Palin self-cleared of 'Troopergate'?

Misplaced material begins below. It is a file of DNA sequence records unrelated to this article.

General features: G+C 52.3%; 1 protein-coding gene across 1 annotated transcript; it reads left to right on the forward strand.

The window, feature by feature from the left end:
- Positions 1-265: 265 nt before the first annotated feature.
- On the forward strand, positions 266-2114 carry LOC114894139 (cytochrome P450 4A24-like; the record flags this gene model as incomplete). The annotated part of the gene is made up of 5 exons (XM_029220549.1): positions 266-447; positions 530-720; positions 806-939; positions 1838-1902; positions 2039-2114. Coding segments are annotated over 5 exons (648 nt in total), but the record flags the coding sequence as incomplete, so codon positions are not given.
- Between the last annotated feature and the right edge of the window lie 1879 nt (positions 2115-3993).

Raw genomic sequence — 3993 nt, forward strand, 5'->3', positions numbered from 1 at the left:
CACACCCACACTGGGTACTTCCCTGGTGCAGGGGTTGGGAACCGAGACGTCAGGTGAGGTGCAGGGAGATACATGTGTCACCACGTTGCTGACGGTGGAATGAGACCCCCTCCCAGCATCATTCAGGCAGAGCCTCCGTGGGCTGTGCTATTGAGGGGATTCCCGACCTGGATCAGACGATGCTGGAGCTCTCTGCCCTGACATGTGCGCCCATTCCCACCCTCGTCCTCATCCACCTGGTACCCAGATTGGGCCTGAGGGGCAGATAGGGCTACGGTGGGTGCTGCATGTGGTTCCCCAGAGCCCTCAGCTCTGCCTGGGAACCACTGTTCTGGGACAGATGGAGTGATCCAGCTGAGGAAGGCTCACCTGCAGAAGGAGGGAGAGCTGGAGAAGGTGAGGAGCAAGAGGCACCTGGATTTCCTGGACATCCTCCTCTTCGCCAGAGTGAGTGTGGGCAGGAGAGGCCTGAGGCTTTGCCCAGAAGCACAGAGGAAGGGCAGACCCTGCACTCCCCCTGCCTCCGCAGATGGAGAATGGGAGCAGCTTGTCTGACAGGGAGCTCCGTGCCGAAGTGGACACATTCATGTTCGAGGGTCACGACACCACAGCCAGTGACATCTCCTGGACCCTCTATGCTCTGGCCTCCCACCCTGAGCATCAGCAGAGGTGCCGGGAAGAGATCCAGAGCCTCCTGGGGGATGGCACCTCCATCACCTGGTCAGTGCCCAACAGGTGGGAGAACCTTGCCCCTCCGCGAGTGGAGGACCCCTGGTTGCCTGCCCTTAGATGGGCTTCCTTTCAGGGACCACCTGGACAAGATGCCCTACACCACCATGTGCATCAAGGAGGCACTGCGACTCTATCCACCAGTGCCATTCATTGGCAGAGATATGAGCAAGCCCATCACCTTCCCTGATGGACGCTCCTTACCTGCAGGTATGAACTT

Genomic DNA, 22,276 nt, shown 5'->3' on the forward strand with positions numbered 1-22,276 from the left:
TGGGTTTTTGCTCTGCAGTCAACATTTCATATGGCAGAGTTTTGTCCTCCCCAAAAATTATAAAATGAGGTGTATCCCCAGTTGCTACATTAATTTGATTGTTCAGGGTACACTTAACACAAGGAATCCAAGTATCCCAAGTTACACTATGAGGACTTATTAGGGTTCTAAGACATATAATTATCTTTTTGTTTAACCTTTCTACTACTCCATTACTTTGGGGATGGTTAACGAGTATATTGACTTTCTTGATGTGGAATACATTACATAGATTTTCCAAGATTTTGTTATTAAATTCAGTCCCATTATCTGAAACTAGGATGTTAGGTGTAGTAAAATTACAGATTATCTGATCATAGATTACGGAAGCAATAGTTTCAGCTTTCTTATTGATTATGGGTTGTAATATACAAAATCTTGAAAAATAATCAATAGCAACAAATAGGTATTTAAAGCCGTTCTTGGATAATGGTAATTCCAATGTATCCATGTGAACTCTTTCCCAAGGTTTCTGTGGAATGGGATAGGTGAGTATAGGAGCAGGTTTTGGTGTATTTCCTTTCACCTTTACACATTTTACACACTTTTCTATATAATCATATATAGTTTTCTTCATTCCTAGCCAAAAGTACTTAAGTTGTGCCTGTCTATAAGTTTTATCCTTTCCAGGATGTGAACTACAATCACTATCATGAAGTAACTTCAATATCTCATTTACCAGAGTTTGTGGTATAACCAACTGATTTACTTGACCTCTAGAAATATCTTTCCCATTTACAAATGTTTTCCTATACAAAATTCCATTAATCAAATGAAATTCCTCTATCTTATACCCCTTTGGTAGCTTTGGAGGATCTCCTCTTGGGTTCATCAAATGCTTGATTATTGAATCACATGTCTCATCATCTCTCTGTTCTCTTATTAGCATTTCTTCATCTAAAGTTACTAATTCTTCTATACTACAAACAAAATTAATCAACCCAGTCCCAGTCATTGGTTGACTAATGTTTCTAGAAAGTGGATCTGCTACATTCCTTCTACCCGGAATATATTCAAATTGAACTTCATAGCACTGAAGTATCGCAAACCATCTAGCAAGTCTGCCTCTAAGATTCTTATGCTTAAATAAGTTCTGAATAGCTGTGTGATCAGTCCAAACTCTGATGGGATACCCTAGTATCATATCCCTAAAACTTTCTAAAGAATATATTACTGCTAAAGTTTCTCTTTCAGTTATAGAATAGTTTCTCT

ANCHORAGE, Alaska Sen. John McCain's running mate is the subject of a legislative investigation into whether she abused her power as governor by firing her public safety commissioner. The commissioner, Walter Monegan, says he was dismissed in July for resisting pressure from Palin's husband, Todd Palin, and numerous top aides to fire state trooper Mike Wooten, Palin's former brother-in-law. Lawmakers are expected to release their own findings Friday. Campaign officials have yet to see that report - the result of an investigation that began before she was tapped as McCain's running mate - but said the investigation has falsely portrayed a legitimate policy dispute between a governor and her commissioner as something inappropriate. "The following document will prove Walt Monegan's dismissal was a result of his insubordination and budgetary clashes with Governor Palin and her administration," campaign officials wrote. "Trooper Wooten is a separate issue." Monegan said Thursday that he doesn't know what to expect from the legislative panel's own report. "I just hope that the truth is figured out," Monegan told The Associated Press on Thursday. "That the governor did want me to fire him, and I chose to not. You just can't walk up to someone and say, 'I fire you.' He didn't do anything under my watch to result in termination." Palin's critics say that shows she used her office to settle family affairs. "When you're the governor, you leave your household hat at home and you become governor," said state Senate President Lyda Green, a Republican who has frequently clashed with Palin. The campaign's report instead blames former campaign opponent, Andrew Halcro, who has a blog, of conspiring with Wooten to pin Monegan's dismissal on the family's dispute with Wooten. Three days after Monegan was fired, they say, Wooten told his ex-wife, Palin's sister, that: "You guys are going down. Get ready for the show." Two days after that confrontation, they say, Halcro and Wooten met at a hotel bar in Anchorage for more than three hours - and that evening, Halcro posted the first accusations on his blog that Monegan had been fired because of a vendetta against Wooten by the Palin family. "It is tragic that a false story hatched by a blogger after drinks with Trooper Wooten led the legislature to allocate over $100,000 of public money to be spent in what has become a politically driven investigation," the 21-page report concludes. Although the report describes Wooten as a separate issue, the McCain campaign goes into great detail about the "rogue" trooper and his "long history of unstable and erratic behavior." The campaign describes allegations of violence, including threatening Palin's family and shooting his stepson with a stun gun. The report also includes allegations that Wooten cheated the workers' compensation system. Todd Palin has said he had numerous conversations with government officials about why Wooten was allowed to stay on the job. "The Palins make no apologies for wanting to protect their family and wanting to bring attention to the injustice of a violent trooper keeping his badge and abusing the workers' compensation system." But Todd Palin said he never pressured anyone, including his wife. The McCain campaign says the investigation has become "muddied with innuendo, rumor and partisan politics."
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